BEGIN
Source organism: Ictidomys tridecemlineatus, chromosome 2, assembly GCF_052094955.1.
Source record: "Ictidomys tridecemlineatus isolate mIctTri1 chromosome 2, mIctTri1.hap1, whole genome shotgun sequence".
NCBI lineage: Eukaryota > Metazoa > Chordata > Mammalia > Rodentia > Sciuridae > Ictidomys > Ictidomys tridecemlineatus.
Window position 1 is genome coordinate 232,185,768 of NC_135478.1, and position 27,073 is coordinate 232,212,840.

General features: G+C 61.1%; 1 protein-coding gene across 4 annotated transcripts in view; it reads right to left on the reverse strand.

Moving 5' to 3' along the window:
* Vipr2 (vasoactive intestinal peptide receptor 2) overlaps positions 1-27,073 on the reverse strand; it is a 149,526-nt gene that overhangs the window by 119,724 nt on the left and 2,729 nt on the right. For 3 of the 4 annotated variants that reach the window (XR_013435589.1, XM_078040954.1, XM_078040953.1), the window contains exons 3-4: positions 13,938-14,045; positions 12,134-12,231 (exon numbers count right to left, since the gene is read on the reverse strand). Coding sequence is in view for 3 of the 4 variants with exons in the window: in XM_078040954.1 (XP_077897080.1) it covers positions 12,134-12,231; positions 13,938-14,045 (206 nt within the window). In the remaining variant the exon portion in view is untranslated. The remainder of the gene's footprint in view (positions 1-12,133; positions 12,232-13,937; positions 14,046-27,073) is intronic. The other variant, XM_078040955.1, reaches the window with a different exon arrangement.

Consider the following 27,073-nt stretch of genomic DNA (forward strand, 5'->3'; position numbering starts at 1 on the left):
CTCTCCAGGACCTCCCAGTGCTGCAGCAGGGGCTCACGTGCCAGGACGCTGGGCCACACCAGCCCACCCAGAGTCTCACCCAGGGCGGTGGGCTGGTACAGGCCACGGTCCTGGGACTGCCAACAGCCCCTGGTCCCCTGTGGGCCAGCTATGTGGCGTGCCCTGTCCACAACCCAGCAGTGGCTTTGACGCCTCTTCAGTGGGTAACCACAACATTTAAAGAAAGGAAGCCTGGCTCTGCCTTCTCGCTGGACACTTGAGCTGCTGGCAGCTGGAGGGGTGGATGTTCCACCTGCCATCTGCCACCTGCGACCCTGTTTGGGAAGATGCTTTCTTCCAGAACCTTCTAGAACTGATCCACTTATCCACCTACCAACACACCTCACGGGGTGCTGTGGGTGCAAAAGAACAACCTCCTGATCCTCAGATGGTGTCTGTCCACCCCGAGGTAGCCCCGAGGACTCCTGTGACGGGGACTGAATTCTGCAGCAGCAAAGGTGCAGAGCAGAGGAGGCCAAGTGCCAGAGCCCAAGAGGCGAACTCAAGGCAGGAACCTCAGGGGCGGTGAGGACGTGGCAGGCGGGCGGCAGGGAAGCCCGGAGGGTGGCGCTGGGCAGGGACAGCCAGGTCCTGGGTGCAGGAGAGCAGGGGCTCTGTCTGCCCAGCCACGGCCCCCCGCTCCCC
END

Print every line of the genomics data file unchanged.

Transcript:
Source organism: Ictidomys tridecemlineatus, chromosome 2, assembly GCF_052094955.1.
Source record: "Ictidomys tridecemlineatus isolate mIctTri1 chromosome 2, mIctTri1.hap1, whole genome shotgun sequence".
NCBI lineage: Eukaryota > Metazoa > Chordata > Mammalia > Rodentia > Sciuridae > Ictidomys > Ictidomys tridecemlineatus.
Window position 1 is genome coordinate 232,185,768 of NC_135478.1, and position 27,073 is coordinate 232,212,840.

General features: G+C 61.1%; 1 protein-coding gene across 4 annotated transcripts in view; it reads right to left on the reverse strand.

Moving 5' to 3' along the window:
* Vipr2 (vasoactive intestinal peptide receptor 2) overlaps positions 1-27,073 on the reverse strand; it is a 149,526-nt gene that overhangs the window by 119,724 nt on the left and 2,729 nt on the right. For 3 of the 4 annotated variants that reach the window (XR_013435589.1, XM_078040954.1, XM_078040953.1), the window contains exons 3-4: positions 13,938-14,045; positions 12,134-12,231 (exon numbers count right to left, since the gene is read on the reverse strand). Coding sequence is in view for 3 of the 4 variants with exons in the window: in XM_078040954.1 (XP_077897080.1) it covers positions 12,134-12,231; positions 13,938-14,045 (206 nt within the window). In the remaining variant the exon portion in view is untranslated. The remainder of the gene's footprint in view (positions 1-12,133; positions 12,232-13,937; positions 14,046-27,073) is intronic. The other variant, XM_078040955.1, reaches the window with a different exon arrangement.

Consider the following 27,073-nt stretch of genomic DNA (forward strand, 5'->3'; position numbering starts at 1 on the left):
CTCTCCAGGACCTCCCAGTGCTGCAGCAGGGGCTCACGTGCCAGGACGCTGGGCCACACCAGCCCACCCAGAGTCTCACCCAGGGCGGTGGGCTGGTACAGGCCACGGTCCTGGGACTGCCAACAGCCCCTGGTCCCCTGTGGGCCAGCTATGTGGCGTGCCCTGTCCACAACCCAGCAGTGGCTTTGACGCCTCTTCAGTGGGTAACCACAACATTTAAAGAAAGGAAGCCTGGCTCTGCCTTCTCGCTGGACACTTGAGCTGCTGGCAGCTGGAGGGGTGGATGTTCCACCTGCCATCTGCCACCTGCGACCCTGTTTGGGAAGATGCTTTCTTCCAGAACCTTCTAGAACTGATCCACTTATCCACCTACCAACACACCTCACGGGGTGCTGTGGGTGCAAAAGAACAACCTCCTGATCCTCAGATGGTGTCTGTCCACCCCGAGGTAGCCCCGAGGACTCCTGTGACGGGGACTGAATTCTGCAGCAGCAAAGGTGCAGAGCAGAGGAGGCCAAGTGCCAGAGCCCAAGAGGCGAACTCAAGGCAGGAACCTCAGGGGCGGTGAGGACGTGGCAGGCGGGCGGCAGGGAAGCCCGGAGGGTGGCGCTGGGCAGGGACAGCCAGGTCCTGGGTGCAGGAGAGCAGGGGCTCTGTCTGCCCAGCCACGGCCCCCCGCTCCCC